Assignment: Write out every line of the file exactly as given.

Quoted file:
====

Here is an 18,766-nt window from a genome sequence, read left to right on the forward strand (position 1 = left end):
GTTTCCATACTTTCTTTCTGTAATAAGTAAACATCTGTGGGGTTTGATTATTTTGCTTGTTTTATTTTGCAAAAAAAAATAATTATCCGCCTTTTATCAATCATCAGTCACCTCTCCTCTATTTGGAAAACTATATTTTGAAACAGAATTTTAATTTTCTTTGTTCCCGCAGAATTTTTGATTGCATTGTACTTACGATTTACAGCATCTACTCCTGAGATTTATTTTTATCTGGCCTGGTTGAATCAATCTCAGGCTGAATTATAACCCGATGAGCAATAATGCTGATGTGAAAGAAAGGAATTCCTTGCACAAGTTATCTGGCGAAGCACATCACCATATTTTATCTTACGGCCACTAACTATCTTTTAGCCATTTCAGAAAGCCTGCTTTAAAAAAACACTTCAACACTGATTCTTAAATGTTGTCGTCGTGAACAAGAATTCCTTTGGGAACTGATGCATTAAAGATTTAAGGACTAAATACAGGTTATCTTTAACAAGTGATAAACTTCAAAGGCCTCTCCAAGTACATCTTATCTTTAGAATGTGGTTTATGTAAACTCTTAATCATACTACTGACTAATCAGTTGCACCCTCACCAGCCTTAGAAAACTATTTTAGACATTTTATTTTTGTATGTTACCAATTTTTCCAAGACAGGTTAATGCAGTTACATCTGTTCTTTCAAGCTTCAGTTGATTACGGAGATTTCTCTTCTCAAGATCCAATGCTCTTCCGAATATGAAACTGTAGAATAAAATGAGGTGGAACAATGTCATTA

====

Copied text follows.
Here is an 18,766-nt window from a genome sequence, read left to right on the forward strand (position 1 = left end):
GTTTCCATACTTTCTTTCTGTAATAAGTAAACATCTGTGGGGTTTGATTATTTTGCTTGTTTTATTTTGCAAAAAAAAATAATTATCCGCCTTTTATCAATCATCAGTCACCTCTCCTCTATTTGGAAAACTATATTTTGAAACAGAATTTTAATTTTCTTTGTTCCCGCAGAATTTTTGATTGCATTGTACTTACGATTTACAGCATCTACTCCTGAGATTTATTTTTATCTGGCCTGGTTGAATCAATCTCAGGCTGAATTATAACCCGATGAGCAATAATGCTGATGTGAAAGAAAGGAATTCCTTGCACAAGTTATCTGGCGAAGCACATCACCATATTTTATCTTACGGCCACTAACTATCTTTTAGCCATTTCAGAAAGCCTGCTTTAAAAAAACACTTCAACACTGATTCTTAAATGTTGTCGTCGTGAACAAGAATTCCTTTGGGAACTGATGCATTAAAGATTTAAGGACTAAATACAGGTTATCTTTAACAAGTGATAAACTTCAAAGGCCTCTCCAAGTACATCTTATCTTTAGAATGTGGTTTATGTAAACTCTTAATCATACTACTGACTAATCAGTTGCACCCTCACCAGCCTTAGAAAACTATTTTAGACATTTTATTTTTGTATGTTACCAATTTTTCCAAGACAGGTTAATGCAGTTACATCTGTTCTTTCAAGCTTCAGTTGATTACGGAGATTTCTCTTCTCAAGATCCAATGCTCTTCCGAATATGAAACTGTAGAATAAAATGAGGTGGAACAATGTCATTA